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Sound Fantasy (known as Sound Factory during production) is a cancelled music video game intended to be released in 1992 for the Super Nintendo Entertainment System and its Japanese counterpart, the Super Famicom. The game was designed by interactive media artist Toshio Iwai in the early 1990s and borrowed concepts from the installation art piece Music Insects; a piece he created during his time as an Artist in Residence at the San Francisco Exploratorium. However, this project was never picked up by Nintendo for reasons unknown.

Sound Fantasy was to have featured four games. These included Pix Quartet, Beat Hopper, Star Fly, and Ice Sweeper. Pix Quartet is a Qix-style game where the objective is to paint a picture of a note and race across it to create music. Beat Hopper is said to be a Q-Bert type of game. Star Fly involved aligning stars in the sky to create music. Lastly, Ice Sweeper is a game resembling Arkanoid and had the player controlling paddles to knock a bug around and pop musical spheres in the stage.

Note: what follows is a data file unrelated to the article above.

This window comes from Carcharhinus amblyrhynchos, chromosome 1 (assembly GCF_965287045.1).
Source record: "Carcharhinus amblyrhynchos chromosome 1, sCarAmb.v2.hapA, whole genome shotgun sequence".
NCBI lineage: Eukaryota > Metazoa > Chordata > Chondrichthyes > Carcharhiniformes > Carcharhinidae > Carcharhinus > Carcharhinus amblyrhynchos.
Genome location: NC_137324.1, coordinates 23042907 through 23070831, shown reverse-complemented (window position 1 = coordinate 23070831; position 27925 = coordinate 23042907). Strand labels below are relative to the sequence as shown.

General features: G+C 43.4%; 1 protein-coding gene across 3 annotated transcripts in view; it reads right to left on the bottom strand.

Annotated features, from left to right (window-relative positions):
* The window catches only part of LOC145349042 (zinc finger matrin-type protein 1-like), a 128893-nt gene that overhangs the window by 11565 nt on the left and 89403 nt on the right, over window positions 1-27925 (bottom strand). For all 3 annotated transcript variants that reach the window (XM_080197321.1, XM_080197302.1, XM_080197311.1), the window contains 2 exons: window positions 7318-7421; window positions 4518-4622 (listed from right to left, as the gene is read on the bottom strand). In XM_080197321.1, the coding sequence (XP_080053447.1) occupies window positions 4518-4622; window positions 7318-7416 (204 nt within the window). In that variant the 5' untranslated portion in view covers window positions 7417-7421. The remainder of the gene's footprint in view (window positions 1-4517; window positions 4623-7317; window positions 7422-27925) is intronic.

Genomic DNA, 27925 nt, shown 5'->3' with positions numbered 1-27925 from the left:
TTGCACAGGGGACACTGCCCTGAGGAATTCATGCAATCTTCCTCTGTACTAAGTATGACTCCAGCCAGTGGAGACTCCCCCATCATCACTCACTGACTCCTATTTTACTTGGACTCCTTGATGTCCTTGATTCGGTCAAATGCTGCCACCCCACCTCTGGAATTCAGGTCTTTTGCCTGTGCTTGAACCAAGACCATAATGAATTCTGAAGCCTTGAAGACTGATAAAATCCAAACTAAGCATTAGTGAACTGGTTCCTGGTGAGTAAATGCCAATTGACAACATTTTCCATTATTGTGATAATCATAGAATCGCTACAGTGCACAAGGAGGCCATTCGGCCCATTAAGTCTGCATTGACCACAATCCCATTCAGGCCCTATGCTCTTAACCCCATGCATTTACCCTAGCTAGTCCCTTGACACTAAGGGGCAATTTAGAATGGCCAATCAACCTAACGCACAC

The game was going to be packaged with the SNES mouse and be available in a larger box, similar to Mario Paint and Earthbound. Ultimately, the game was cancelled due to lack of popularity among music games at the time. Mario Paint was released in 1992 and was chosen to be the game that introduced the SNES mouse to the public. Sound Fantasy made an appearance at Nintendo Space World 1993 and was then quietly cancelled. The concept was later picked up by Maxis and converted into SimTunes in 1996, with many of Sound Fantasy’s gameplay elements implemented.

There exists two prototypes of Sound Fantasy: an earlier build from when it was called Sound Factory and a later build with the final title. It is not clear how much of the game was finished at the time of its cancellation, but magazine articles suggest that the game was completed and ready to release. No ROMs have been dumped and there is no word on the status of the prototypes.

The box art and instruction manual were allegedly made available in an exhibit at the Harajuku Station in Tokyo, Japan in April 2005 to celebrate the release of Iwai’s latest creation Electroplankton. It's said that the game itself was not playable. However, this information is unsourced.

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